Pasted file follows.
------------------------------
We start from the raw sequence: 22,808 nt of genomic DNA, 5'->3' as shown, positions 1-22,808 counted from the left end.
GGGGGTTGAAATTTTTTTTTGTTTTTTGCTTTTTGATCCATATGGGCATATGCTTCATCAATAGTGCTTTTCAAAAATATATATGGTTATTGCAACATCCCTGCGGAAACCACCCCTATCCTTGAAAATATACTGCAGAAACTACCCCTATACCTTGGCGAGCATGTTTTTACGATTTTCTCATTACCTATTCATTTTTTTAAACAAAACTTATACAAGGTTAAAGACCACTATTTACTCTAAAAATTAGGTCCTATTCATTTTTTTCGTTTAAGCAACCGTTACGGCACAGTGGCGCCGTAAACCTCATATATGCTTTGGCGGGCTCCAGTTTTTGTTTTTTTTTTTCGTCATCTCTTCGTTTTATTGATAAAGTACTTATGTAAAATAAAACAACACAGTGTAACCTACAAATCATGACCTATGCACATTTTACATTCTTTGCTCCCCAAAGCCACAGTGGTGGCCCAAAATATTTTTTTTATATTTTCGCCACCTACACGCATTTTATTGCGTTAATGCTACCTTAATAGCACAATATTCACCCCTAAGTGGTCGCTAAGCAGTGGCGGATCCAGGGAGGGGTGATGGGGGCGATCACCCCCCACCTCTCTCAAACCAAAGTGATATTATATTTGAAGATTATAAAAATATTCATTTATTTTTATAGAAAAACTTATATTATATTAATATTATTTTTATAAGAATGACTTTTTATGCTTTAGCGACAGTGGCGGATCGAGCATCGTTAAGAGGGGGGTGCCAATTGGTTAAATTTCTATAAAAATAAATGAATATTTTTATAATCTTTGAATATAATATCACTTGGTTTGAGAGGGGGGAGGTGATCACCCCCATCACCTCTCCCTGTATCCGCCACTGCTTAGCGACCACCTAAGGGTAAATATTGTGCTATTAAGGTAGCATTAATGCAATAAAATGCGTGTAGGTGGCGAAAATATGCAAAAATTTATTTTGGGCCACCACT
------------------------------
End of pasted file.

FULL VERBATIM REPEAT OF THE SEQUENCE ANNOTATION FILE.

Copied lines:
We start from the raw sequence: 22,808 nt of genomic DNA, 5'->3' as shown, positions 1-22,808 counted from the left end.
GGGGGTTGAAATTTTTTTTTGTTTTTTGCTTTTTGATCCATATGGGCATATGCTTCATCAATAGTGCTTTTCAAAAATATATATGGTTATTGCAACATCCCTGCGGAAACCACCCCTATCCTTGAAAATATACTGCAGAAACTACCCCTATACCTTGGCGAGCATGTTTTTACGATTTTCTCATTACCTATTCATTTTTTTAAACAAAACTTATACAAGGTTAAAGACCACTATTTACTCTAAAAATTAGGTCCTATTCATTTTTTTCGTTTAAGCAACCGTTACGGCACAGTGGCGCCGTAAACCTCATATATGCTTTGGCGGGCTCCAGTTTTTGTTTTTTTTTTTCGTCATCTCTTCGTTTTATTGATAAAGTACTTATGTAAAATAAAACAACACAGTGTAACCTACAAATCATGACCTATGCACATTTTACATTCTTTGCTCCCCAAAGCCACAGTGGTGGCCCAAAATATTTTTTTTATATTTTCGCCACCTACACGCATTTTATTGCGTTAATGCTACCTTAATAGCACAATATTCACCCCTAAGTGGTCGCTAAGCAGTGGCGGATCCAGGGAGGGGTGATGGGGGCGATCACCCCCCACCTCTCTCAAACCAAAGTGATATTATATTTGAAGATTATAAAAATATTCATTTATTTTTATAGAAAAACTTATATTATATTAATATTATTTTTATAAGAATGACTTTTTATGCTTTAGCGACAGTGGCGGATCGAGCATCGTTAAGAGGGGGGTGCCAATTGGTTAAATTTCTATAAAAATAAATGAATATTTTTATAATCTTTGAATATAATATCACTTGGTTTGAGAGGGGGGAGGTGATCACCCCCATCACCTCTCCCTGTATCCGCCACTGCTTAGCGACCACCTAAGGGTAAATATTGTGCTATTAAGGTAGCATTAATGCAATAAAATGCGTGTAGGTGGCGAAAATATGCAAAAATTTATTTTGGGCCACCACT